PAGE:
Now, I recruit 30 people for the season for Dunstan Hills. Everyone that comes is a soccer player — it’s how I ended up here too. In the first RSE season, I went for a kickaround at the local soccer club in Alexandra. It was random, just a one-off, but they ended up tracking me down so I could play regularly.
At the time, I was at an orchard in Roxburgh. It was hard to get to games because the other players and the coach were in Alexandra. Here at Dunstan Hills, the orchard manager, Ian Nicholls, is part of the Alexandra soccer club. He made sure I came to Dunstan Hills after that first season so I could play for the club.
When I recruit, I like to get guys from different places in Vanuatu. There’s lots of tribalism and islandism back home, and that doesn’t go away when we come to New Zealand. In my experience, it works well when either everyone is from different places, or we’re all from the same place — the likelihood of little groups and rivalries forming in the team is a lot less.
I think your experience in New Zealand depends on the bosses and where you work.
In the early seasons, through to about 2009, I noticed that Kiwis and backpackers would get paid a higher rate than ni-Vanuatu workers. For example, for tree pruning or trimming, they’d pay the Kiwis and foreigners $5 per tree, whereas we’d get $2 for a tree.
We’re a lot faster, so we’d do more trees at a lower rate. I told the manager it wasn’t fair. If you’re paying that amount to Kiwis and backpackers, then you should pay the same to us. After that, we were paid the same rate.
Another time, we were picking cherries. You’re paid per bucket, and once you fill a bucket, you empty it into a crate and then scan your personal barcode for the pay system tally. One time, I noticed that our barcodes weren’t being scanned because of a glitch in the system. I raised it with the manager at the time and he insisted that we keep putting our buckets into the crate. I refused because it meant we wouldn’t be paid for our work. He told me off, but we stood our ground and he eventually apologised.
In my time on the scheme, I’ve learned how valuable we are as workers. When you get a bad supervisor or manager on a farm, it’s about communicating to the boss that it’s a choice between 30 ni-Vanuatu workers and one bad manager.
But that’s not always easy for the ni-Vanuatu workers. You have to understand the New Zealand culture and rules, and English can be difficult. Sometimes, it’s not always clear we’re getting treated badly or unfairly, and that makes it hard to stand up to.
Both Noellina and I tell the kids that our work in the RSE is so they can have a better future. They won’t have to struggle like we did. My parents were so poor and we didn’t have any money growing up. We’ve been able to give something totally different to our kids. They all have phones now, which means we can stay in touch easily. We use the imo app, and when the kids see we’re online, they’ll just call.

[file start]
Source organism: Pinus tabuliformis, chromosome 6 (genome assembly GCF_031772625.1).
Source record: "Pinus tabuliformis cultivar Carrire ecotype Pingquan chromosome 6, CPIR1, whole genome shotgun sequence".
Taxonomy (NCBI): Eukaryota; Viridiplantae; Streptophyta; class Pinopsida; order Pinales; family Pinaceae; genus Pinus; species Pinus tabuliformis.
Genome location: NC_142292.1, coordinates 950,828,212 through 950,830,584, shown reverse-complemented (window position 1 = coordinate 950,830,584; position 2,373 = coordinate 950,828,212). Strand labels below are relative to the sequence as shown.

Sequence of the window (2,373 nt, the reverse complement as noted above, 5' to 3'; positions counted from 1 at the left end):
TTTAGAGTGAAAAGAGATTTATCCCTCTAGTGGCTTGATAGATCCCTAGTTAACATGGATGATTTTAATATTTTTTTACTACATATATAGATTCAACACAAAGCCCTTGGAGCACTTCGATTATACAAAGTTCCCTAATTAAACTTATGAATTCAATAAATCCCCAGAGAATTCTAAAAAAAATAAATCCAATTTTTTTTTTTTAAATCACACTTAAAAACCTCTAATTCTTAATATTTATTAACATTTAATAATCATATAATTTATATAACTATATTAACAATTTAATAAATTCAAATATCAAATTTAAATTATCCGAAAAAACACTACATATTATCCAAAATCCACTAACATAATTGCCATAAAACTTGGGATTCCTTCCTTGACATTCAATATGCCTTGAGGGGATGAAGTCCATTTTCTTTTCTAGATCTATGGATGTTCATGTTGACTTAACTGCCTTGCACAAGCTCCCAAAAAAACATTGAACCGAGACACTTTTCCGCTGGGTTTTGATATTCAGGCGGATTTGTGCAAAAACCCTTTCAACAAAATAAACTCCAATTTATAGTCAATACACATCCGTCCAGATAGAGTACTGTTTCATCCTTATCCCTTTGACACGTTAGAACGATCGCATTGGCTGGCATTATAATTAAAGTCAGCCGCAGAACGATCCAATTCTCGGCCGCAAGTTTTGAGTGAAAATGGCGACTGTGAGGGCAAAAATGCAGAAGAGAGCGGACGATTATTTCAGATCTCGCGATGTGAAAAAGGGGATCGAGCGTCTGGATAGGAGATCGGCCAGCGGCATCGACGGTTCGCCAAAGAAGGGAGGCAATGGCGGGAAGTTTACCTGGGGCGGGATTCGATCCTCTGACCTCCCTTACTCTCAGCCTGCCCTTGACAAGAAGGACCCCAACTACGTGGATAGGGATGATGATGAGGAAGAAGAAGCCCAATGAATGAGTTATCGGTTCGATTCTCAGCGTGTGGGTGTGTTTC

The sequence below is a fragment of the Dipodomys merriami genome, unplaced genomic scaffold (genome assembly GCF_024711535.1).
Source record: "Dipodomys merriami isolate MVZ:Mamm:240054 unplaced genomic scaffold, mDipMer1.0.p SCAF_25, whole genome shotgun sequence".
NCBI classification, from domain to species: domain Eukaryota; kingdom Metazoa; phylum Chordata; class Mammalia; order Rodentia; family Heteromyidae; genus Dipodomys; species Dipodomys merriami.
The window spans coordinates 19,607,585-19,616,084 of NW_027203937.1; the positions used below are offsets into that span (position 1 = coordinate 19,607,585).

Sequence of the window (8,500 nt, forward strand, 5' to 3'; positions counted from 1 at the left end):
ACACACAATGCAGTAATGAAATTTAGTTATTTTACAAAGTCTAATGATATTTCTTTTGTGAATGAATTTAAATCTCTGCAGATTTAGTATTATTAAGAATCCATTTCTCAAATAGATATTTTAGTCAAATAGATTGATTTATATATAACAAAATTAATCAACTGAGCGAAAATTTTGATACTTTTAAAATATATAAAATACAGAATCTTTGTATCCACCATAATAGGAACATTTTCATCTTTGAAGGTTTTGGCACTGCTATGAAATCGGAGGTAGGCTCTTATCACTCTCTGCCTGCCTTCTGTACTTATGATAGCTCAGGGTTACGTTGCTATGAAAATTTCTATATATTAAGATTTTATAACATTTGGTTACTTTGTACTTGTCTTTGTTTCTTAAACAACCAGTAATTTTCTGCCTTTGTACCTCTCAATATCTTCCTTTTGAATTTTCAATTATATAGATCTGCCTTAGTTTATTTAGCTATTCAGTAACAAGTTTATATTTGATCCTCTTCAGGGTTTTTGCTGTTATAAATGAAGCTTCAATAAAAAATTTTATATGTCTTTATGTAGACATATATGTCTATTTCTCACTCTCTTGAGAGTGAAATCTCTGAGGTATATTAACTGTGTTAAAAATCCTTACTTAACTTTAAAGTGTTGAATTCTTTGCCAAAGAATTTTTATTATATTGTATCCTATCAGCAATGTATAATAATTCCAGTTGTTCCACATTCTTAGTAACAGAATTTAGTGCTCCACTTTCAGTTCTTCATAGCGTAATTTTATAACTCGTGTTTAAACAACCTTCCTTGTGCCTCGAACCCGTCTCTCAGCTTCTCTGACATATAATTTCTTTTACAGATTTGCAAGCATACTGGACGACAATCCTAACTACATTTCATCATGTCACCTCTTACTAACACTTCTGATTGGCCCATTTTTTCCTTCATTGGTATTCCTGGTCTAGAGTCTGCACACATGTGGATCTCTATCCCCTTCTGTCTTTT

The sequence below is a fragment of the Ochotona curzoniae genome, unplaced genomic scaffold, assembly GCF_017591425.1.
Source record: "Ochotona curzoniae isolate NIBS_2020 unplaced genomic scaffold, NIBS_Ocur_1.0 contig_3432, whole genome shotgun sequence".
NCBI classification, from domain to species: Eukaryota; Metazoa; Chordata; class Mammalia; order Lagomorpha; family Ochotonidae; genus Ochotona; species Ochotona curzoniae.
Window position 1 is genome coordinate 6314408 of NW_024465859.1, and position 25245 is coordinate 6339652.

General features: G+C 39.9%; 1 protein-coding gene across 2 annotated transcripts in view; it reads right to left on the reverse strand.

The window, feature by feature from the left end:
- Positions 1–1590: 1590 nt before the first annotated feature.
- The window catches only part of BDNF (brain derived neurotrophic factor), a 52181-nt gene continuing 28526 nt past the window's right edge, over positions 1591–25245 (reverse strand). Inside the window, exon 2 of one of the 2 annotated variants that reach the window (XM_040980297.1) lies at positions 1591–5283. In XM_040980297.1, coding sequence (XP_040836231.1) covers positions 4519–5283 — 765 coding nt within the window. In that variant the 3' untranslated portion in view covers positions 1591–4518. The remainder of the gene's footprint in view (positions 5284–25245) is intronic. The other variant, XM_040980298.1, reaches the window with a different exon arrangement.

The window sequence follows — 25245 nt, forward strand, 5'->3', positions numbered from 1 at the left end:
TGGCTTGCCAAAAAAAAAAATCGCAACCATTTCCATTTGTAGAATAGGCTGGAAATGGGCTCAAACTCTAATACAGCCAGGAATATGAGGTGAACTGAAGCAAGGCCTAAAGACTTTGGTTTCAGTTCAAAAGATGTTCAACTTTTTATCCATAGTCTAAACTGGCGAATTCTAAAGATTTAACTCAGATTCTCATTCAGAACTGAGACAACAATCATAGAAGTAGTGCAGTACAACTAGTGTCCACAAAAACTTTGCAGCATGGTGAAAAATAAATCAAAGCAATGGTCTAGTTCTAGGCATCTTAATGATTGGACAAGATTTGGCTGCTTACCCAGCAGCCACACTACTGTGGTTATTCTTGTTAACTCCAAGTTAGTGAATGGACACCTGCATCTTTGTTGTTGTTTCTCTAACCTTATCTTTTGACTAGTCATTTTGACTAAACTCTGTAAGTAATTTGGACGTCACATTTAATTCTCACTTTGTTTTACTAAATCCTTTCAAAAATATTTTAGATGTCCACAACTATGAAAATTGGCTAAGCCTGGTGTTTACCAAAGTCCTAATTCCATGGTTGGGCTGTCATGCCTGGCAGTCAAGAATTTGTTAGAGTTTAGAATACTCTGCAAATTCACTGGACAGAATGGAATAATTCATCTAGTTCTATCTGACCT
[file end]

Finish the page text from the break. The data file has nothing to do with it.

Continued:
Noellina and I have talked about living permanently in New Zealand, and I’ve talked to my boss about it too. He’s asked if we’re keen. If it had been an option in the early years, I think we would’ve done it, so the kids could come to school here. But they’re a bit older now, and I don’t think it’d be the same. I’m not sure they’d want to move at this stage.
It would be good to have an option around residency for families, or even an option to come here for three years. The setup of the RSE scheme, and the time we spend apart, is so hard, especially when kids are young.
There are things I’ve missed that you only really get once. I remember when I left after our daughter Estherlyn was born. She didn’t recognise me when I got back. And when people get sick, and pass away, like my great-uncle last year, I really miss home.
Like Noellina, I get a higher rate of pay for being a supervisor. At Seasonal Solutions, my experience as a long-term RSE worker is factored in. I know not all companies are like that.
I’d be interested in trying the seasonal work in Australia and being a regular worker. As a supervisor and team leader, a lot of my job is about managing the team and looking after the boys. I wouldn’t mind leaving that for a bit. We’ve also heard that the take-home pay in Australia is better because their dollar is stronger.
I’m not fazed about coming back on the RSE scheme. I’d be happy to do one or two more seasons and then stay home and spend time with the kids. When I go home, it’s relaxing and it’s about having family time.
As told to Teuila Fuatai, and made possible by the Public Interest Journalism Fund.
For more on RSE, see also: